Photo by Afif Ramdhasuma on Unsplash

Photo by Afif Ramdhasuma on Unsplash

ESXi ransomware attacks

New Targets

Article from ADMIN 73/2023
Files encrypted by ransomware have been the nightmare scenario of IT departments, and even specialized operating systems like the ESXi server are not immune. We look at how to mitigate risk and prepare for recovery if hypervisor protection fails.

Today, it hardly matters which operating systems are used on servers; the malware developers working in the background cover all the popular systems. Even specialist operating systems such as the VMware ESXi hypervisor have repeatedly been targeted by criminals. This article sheds light on the damage potential, pointing out ways to mitigate risk and actions to help prepare for an incident.

In many cases, you will hear about the benefits of virtualization, the added security that isolating individual machines can provide, and how easy it is to revert to previous versions at any time with snapshots. Modern ransomware and the behavior of the groups behind it have adapted to this kind of reasoning and the technology behind it. Today, malware is installed well ahead of the attack. The overhead required to analyze attacked infrastructures gives the attackers a clear advantage: They already know all the systems; the deployed software, including the security suites and backup applications; the login data; and areas of responsibility of the employees and their vacation planning.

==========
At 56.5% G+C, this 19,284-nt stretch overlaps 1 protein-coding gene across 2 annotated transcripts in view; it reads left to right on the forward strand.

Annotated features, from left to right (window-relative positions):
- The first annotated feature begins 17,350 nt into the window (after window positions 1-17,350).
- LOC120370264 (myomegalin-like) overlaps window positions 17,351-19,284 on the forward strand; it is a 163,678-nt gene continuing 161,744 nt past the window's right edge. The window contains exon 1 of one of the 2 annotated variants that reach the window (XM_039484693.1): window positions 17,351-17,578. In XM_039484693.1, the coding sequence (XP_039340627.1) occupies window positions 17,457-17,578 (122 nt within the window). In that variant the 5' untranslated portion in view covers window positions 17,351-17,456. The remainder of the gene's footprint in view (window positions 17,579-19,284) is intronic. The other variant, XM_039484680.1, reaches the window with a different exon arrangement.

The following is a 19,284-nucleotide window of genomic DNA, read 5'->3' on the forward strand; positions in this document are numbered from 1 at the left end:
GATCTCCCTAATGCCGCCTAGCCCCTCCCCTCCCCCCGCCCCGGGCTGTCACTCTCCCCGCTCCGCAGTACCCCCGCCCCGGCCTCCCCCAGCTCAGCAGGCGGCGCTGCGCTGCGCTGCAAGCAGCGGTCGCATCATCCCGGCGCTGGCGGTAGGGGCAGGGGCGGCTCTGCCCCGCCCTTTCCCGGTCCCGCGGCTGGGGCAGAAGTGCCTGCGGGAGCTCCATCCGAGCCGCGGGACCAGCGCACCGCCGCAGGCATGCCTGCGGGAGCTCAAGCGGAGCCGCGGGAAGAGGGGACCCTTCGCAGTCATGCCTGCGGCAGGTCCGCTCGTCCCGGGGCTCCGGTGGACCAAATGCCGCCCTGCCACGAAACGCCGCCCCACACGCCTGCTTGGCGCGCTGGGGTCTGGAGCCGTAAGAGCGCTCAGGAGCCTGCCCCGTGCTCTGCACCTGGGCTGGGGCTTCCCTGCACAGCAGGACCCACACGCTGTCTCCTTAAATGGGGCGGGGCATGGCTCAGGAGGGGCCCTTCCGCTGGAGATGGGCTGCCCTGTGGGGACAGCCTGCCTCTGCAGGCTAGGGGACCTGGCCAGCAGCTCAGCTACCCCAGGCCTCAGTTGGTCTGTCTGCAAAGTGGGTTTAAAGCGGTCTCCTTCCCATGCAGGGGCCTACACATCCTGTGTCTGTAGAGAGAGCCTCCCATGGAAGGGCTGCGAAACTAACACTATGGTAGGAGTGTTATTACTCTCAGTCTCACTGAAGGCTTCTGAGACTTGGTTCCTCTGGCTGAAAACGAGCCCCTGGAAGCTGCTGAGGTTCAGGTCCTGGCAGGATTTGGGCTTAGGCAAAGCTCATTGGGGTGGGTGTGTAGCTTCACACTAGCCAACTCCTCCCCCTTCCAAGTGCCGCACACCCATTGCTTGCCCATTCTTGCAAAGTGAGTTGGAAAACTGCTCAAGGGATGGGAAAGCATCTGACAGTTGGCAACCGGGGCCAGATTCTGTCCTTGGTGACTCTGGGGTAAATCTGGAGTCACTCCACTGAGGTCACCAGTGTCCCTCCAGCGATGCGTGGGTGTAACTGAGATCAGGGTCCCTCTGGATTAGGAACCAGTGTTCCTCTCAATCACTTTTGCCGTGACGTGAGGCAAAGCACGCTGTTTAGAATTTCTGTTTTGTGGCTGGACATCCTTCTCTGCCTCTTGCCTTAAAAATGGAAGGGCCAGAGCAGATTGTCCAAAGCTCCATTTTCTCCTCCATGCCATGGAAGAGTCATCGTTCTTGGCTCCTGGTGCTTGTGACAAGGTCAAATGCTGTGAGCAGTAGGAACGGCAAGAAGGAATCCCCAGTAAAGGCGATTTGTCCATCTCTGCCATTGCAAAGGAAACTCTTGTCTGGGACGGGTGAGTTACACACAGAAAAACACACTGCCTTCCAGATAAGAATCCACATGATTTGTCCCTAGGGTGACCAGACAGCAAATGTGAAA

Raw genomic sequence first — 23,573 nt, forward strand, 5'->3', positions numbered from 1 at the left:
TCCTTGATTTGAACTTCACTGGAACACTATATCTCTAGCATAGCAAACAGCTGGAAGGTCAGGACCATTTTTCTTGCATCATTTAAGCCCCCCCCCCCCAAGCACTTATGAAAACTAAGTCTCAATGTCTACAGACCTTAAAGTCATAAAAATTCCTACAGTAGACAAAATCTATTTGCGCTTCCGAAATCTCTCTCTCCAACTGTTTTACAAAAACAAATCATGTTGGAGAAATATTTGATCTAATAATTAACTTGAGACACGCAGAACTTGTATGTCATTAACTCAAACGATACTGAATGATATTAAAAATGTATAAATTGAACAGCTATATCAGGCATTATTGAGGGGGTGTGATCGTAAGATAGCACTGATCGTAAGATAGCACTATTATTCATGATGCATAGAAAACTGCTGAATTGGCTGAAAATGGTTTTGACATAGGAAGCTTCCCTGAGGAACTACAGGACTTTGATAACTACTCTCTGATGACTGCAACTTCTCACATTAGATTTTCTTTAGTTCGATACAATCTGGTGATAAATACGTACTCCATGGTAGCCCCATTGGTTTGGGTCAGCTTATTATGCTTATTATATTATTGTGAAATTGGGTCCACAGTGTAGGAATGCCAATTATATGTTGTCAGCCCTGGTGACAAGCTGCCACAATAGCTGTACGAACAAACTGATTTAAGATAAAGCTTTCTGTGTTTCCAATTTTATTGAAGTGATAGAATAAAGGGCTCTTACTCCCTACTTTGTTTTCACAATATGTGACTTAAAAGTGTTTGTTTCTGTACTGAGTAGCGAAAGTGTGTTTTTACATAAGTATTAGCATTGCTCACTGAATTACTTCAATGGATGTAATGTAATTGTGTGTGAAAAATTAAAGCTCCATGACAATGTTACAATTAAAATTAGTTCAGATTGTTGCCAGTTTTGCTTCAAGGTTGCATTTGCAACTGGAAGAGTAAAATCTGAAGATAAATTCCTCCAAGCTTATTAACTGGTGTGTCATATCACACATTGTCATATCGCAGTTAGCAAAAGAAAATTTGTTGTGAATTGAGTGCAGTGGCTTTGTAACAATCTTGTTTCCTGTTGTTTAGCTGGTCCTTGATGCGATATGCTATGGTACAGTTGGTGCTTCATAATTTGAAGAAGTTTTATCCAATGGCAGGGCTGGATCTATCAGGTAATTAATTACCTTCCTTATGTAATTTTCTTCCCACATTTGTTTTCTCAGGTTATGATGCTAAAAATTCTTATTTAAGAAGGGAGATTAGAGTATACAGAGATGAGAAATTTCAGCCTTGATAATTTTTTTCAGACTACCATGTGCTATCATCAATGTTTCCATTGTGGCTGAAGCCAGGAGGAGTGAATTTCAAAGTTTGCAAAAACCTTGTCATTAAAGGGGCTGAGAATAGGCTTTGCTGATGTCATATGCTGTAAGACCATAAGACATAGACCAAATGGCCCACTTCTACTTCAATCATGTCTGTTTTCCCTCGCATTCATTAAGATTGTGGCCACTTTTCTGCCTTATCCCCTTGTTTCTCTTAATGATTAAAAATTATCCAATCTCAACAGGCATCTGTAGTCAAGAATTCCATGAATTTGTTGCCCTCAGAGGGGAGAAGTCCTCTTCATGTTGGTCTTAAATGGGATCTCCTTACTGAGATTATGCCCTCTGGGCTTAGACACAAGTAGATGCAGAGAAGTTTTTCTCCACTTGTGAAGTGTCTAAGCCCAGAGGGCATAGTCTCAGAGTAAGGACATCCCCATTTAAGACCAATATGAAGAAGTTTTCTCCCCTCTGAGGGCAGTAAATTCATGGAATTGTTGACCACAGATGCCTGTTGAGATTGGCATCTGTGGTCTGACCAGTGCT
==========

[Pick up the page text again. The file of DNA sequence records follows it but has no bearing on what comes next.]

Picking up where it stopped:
Attacks on Hypervisors

Attempting to fight this professionalization on the part of the criminals are IT departments in small to large enterprises. Besides handling security, they are primarily responsible for the continuous operation of the infrastructure. In addition to the operating systems of the virtual machines (VMs), the hypervisors on which the VMs run have long been the focus of attackers. Most recently, ransomware named Cheerscrypt [1] grabbed the limelight about the middle of last year. It is based on the Linux variant of the Babuk malware and attacks VMware ESXi servers through known vulnerabilities and successively encrypts the files used by VMware.

In this case, the attack usually occurs by way of the hypervisor guests and a vulnerability in the

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